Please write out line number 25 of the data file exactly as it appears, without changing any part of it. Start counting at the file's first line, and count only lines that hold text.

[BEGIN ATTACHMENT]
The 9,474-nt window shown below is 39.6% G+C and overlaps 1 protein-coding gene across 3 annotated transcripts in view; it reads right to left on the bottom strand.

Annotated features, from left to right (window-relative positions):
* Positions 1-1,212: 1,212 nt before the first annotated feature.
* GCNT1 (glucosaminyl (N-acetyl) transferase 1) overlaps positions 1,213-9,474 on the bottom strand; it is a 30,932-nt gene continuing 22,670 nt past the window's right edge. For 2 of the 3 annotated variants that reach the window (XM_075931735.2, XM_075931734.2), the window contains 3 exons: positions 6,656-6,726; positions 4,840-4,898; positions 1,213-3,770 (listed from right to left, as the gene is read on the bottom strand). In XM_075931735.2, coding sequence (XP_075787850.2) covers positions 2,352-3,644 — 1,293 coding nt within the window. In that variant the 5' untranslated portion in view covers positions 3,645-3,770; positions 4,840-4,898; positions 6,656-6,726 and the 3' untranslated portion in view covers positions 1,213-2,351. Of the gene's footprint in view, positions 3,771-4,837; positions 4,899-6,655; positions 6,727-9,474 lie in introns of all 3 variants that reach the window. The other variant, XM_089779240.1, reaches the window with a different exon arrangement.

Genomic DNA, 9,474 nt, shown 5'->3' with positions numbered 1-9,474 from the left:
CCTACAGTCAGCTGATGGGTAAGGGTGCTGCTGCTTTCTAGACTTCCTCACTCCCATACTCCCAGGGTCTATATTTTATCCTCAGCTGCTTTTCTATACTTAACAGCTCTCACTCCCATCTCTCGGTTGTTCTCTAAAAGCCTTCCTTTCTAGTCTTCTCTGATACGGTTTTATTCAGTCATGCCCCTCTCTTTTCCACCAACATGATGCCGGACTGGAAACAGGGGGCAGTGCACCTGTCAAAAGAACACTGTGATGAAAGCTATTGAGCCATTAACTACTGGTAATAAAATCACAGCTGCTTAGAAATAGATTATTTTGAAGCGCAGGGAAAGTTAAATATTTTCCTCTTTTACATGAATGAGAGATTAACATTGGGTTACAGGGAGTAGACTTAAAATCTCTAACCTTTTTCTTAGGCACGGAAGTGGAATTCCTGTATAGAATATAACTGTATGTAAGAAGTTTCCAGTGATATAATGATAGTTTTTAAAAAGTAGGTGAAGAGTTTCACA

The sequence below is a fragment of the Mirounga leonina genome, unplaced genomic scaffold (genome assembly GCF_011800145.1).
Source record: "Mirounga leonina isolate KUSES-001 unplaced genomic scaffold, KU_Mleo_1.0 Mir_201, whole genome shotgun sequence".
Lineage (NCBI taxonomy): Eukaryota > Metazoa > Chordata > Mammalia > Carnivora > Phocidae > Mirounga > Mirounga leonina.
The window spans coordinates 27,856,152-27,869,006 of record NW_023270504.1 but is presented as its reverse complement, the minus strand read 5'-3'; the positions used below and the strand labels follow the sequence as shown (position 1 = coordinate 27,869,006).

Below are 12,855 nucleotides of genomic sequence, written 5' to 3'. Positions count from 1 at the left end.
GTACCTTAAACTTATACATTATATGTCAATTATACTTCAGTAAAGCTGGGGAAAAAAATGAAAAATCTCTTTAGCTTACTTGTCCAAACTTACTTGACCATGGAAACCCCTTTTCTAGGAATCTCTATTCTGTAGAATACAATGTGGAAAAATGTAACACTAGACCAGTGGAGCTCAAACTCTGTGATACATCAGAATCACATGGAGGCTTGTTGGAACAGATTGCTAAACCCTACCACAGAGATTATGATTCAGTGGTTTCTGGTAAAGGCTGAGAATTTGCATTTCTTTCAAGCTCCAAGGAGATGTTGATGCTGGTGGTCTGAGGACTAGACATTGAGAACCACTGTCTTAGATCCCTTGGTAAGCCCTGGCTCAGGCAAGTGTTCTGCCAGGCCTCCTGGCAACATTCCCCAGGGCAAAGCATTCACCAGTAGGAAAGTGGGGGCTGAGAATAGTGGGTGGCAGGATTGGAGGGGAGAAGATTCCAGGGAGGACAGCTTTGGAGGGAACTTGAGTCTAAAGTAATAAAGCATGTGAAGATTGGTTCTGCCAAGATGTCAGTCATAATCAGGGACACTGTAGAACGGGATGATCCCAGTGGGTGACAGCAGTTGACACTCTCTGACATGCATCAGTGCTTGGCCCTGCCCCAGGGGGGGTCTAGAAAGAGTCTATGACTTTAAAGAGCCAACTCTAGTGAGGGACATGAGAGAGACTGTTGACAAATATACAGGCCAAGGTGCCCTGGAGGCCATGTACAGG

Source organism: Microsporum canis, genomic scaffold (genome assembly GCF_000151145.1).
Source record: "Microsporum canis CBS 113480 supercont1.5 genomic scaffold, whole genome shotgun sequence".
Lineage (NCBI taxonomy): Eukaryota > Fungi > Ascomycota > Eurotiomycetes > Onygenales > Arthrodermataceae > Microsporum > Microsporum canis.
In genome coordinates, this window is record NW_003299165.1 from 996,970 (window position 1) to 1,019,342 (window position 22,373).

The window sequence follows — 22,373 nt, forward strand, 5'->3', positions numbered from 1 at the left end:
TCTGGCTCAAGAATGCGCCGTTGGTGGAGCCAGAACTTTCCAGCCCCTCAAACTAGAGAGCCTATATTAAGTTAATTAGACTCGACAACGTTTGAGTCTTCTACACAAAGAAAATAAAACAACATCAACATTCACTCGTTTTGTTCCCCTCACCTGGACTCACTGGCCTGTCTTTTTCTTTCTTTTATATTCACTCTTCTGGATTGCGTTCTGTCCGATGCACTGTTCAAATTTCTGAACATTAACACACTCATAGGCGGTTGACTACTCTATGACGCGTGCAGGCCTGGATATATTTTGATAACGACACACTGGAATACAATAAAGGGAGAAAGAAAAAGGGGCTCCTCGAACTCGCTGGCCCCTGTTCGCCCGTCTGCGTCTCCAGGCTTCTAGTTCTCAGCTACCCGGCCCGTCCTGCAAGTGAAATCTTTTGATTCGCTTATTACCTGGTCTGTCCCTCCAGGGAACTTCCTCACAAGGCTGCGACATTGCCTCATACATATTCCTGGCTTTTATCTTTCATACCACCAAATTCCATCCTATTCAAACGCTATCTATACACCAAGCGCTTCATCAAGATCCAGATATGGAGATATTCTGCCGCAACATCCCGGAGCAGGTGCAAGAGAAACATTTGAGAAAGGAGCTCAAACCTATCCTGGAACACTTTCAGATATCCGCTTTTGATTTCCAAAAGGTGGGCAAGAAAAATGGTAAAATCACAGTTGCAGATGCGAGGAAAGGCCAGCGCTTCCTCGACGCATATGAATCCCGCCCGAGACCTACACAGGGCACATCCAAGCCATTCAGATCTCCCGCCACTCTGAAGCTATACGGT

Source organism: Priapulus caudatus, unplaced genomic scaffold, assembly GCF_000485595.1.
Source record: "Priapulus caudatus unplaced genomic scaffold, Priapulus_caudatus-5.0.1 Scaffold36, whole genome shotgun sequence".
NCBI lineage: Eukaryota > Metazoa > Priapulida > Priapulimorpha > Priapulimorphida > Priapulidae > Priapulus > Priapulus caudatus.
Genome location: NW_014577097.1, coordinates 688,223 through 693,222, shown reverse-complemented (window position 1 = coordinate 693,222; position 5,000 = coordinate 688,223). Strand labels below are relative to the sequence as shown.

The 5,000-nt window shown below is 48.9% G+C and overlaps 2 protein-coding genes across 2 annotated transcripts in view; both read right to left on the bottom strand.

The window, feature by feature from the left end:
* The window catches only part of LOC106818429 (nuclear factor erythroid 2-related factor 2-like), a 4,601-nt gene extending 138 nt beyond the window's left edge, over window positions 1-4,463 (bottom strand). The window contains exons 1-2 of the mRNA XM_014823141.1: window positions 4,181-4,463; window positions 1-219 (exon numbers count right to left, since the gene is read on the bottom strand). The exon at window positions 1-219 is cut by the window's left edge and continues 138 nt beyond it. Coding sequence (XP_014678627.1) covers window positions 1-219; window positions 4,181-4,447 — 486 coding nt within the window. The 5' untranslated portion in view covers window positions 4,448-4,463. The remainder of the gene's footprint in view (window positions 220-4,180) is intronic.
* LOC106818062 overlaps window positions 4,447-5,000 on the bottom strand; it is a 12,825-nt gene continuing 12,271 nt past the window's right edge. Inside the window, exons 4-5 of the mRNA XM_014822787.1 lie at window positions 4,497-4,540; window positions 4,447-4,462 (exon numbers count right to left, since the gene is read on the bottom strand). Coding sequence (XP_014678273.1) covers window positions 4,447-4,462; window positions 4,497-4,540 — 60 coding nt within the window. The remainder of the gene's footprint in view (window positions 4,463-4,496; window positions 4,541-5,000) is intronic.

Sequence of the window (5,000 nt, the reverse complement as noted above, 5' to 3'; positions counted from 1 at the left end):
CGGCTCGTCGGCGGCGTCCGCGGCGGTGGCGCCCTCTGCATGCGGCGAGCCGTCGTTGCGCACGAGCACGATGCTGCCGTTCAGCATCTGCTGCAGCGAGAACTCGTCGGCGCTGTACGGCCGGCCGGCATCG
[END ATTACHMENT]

* The window catches only part of LOC106818429 (nuclear factor erythroid 2-related factor 2-like), a 4,601-nt gene extending 138 nt beyond the window's left edge, over window positions 1-4,463 (bottom strand). The window contains exons 1-2 of the mRNA XM_014823141.1: window positions 4,181-4,463; window positions 1-219 (exon numbers count right to left, since the gene is read on the bottom strand). The exon at window positions 1-219 is cut by the window's left edge and continues 138 nt beyond it. Coding sequence (XP_014678627.1) covers window positions 1-219; window positions 4,181-4,447 — 486 coding nt within the window. The 5' untranslated portion in view covers window positions 4,448-4,463. The remainder of the gene's footprint in view (window positions 220-4,180) is intronic.